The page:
One day, Gandhi stepped aboard a train as it started to move, and one of his shoes slipped
off and dropped onto the tracks. Unable to retrieve it, he calmly took off his other shoe
and threw it back along the track to land close to the first. When an amazed passenger
asked why he had done that, Gandhi smiled and said, "The poor man who finds the shoe
lying on the track will now have a pair he can use."
With the eyes of his imagination, Gandhi saw a man with bare feet, saw him coming
across a lone shoe and desperately searching for the other, and saw the disappointment on
UPCOMING WEEKS In addition to the lectionary resources there are thousands of non-lectionary, scripture based resources...
Note: This article was originally published in 2010.
I'm sure you've heard it many times, just as I have. Grieving friends and family members at the funeral, comforting themselves and one another with phrases like "the Lord took him."
I remember particularly one case fifteen years ago that genuinely troubled me. The widow and her daughter were both crying, but they found solace in the thought that the Lord had taken their husband and father.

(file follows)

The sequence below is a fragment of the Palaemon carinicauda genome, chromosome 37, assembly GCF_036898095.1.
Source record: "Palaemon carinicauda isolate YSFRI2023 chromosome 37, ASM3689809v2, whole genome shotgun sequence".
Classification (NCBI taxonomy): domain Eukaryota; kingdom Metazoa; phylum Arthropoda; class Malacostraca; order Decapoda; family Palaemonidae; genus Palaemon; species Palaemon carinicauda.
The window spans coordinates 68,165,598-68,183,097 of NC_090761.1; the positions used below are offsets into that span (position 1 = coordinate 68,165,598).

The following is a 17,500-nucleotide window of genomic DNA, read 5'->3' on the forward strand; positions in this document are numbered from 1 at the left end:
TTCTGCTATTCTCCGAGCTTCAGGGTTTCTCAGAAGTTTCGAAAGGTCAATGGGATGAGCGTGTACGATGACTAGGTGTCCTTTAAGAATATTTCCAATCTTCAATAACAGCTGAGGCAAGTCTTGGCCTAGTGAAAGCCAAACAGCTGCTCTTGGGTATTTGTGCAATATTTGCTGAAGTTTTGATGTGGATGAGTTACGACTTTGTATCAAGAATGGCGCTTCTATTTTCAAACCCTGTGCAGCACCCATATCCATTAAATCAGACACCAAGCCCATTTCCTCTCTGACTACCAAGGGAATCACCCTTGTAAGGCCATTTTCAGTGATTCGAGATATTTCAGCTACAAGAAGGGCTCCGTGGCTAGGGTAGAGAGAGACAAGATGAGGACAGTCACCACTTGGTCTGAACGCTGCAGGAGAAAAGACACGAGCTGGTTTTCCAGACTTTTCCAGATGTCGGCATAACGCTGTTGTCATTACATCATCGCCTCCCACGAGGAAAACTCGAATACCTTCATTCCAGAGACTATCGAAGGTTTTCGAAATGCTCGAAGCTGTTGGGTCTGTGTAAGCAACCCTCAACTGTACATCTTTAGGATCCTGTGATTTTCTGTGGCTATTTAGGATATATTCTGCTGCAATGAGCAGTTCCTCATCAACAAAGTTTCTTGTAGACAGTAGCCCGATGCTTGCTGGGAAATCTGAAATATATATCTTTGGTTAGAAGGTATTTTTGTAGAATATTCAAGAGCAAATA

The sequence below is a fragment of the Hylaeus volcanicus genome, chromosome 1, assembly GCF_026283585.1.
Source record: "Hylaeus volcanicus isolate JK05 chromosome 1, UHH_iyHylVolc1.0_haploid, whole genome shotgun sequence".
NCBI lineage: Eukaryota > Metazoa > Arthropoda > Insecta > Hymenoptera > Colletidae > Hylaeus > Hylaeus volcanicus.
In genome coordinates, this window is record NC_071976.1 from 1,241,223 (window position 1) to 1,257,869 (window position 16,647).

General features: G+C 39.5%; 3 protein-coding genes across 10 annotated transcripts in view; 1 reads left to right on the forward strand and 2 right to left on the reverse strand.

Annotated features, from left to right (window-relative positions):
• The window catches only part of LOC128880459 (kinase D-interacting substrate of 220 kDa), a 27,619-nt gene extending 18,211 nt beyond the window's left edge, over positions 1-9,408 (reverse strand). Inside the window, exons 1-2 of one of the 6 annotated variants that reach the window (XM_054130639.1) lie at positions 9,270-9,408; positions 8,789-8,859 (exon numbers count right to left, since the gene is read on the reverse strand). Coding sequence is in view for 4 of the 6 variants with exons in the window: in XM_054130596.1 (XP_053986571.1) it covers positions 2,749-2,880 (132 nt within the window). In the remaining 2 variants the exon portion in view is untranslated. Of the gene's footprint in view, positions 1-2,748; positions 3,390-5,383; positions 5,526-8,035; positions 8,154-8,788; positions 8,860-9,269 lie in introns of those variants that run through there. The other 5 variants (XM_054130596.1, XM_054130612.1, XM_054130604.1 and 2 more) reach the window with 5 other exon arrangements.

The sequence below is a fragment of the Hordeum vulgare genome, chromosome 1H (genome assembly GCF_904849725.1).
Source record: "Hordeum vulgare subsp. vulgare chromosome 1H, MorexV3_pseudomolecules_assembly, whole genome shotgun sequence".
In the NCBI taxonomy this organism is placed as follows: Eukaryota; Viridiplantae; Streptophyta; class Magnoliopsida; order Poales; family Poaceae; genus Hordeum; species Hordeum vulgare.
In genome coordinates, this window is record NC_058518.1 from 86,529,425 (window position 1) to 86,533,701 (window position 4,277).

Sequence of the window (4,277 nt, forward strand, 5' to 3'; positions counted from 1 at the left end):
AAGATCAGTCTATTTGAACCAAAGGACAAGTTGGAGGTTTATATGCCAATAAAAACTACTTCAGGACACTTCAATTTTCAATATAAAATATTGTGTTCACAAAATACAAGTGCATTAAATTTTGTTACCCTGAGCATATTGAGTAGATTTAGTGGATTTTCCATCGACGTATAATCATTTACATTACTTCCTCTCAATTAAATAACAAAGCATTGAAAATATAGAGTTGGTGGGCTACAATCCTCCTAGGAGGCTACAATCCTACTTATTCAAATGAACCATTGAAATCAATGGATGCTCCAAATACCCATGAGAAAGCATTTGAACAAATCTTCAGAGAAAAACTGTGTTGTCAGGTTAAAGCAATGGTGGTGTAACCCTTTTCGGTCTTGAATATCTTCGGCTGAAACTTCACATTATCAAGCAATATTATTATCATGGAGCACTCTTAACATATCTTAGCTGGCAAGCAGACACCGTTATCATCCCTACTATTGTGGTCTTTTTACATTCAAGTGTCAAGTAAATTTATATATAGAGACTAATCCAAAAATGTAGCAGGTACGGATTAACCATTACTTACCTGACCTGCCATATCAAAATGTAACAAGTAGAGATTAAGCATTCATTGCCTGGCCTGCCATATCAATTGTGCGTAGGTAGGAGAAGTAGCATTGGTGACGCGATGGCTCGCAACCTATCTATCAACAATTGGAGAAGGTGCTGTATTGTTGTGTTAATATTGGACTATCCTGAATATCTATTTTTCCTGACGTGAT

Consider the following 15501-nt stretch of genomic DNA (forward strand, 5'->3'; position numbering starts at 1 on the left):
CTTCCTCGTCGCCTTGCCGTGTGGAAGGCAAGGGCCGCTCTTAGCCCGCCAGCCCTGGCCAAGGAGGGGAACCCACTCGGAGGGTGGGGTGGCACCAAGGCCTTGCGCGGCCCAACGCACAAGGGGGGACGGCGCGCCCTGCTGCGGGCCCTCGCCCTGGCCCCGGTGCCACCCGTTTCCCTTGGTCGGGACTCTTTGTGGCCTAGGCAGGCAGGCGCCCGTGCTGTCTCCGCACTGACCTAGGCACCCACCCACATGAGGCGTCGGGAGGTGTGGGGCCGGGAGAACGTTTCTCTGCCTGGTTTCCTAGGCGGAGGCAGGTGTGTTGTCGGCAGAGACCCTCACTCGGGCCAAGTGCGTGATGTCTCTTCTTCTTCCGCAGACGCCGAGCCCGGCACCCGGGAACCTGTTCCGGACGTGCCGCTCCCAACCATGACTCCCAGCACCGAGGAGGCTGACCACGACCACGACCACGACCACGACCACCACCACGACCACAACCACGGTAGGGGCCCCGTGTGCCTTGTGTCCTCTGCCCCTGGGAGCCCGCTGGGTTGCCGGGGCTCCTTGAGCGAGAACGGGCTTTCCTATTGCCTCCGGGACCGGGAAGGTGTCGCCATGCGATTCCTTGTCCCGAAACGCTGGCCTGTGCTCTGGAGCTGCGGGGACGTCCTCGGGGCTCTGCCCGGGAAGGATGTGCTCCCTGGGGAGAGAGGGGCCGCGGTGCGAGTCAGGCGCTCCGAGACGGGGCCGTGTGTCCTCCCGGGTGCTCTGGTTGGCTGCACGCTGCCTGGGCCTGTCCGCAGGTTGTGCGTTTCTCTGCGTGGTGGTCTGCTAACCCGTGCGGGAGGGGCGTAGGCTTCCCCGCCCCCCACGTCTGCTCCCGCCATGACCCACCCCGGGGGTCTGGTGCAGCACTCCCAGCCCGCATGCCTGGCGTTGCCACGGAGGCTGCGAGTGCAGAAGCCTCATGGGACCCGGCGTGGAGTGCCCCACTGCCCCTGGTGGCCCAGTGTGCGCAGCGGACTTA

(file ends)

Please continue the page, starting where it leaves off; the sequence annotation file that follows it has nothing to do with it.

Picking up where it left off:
Mark Ellingsen Ron Love Bonnie Bates Bill Thomas Frank Ramirez Bob Ove
2 Kings 2:1-2, 6-14 In an economy like ours that values flexibility, experience and loyalty matter less and less (Alan Wolfe, Moral Freedom: The Search for Virtue in World of Choice, pp.23ff .). The loyalty to legacy is what this story of Elijah and Elisha’s loyalty to the former’s prophetic legacy is all about.
Faith involves this kind of loyalty to roots. What Pope Paul VI once said about the liturgy could be applied to Christian life in general:
I think that we are in a battle for the soul of the church. I'm not just talking about my Presbyterian denomination, although it certainly has its problems. I'm suggesting that we are in a battle for the soul of the whole church in our time.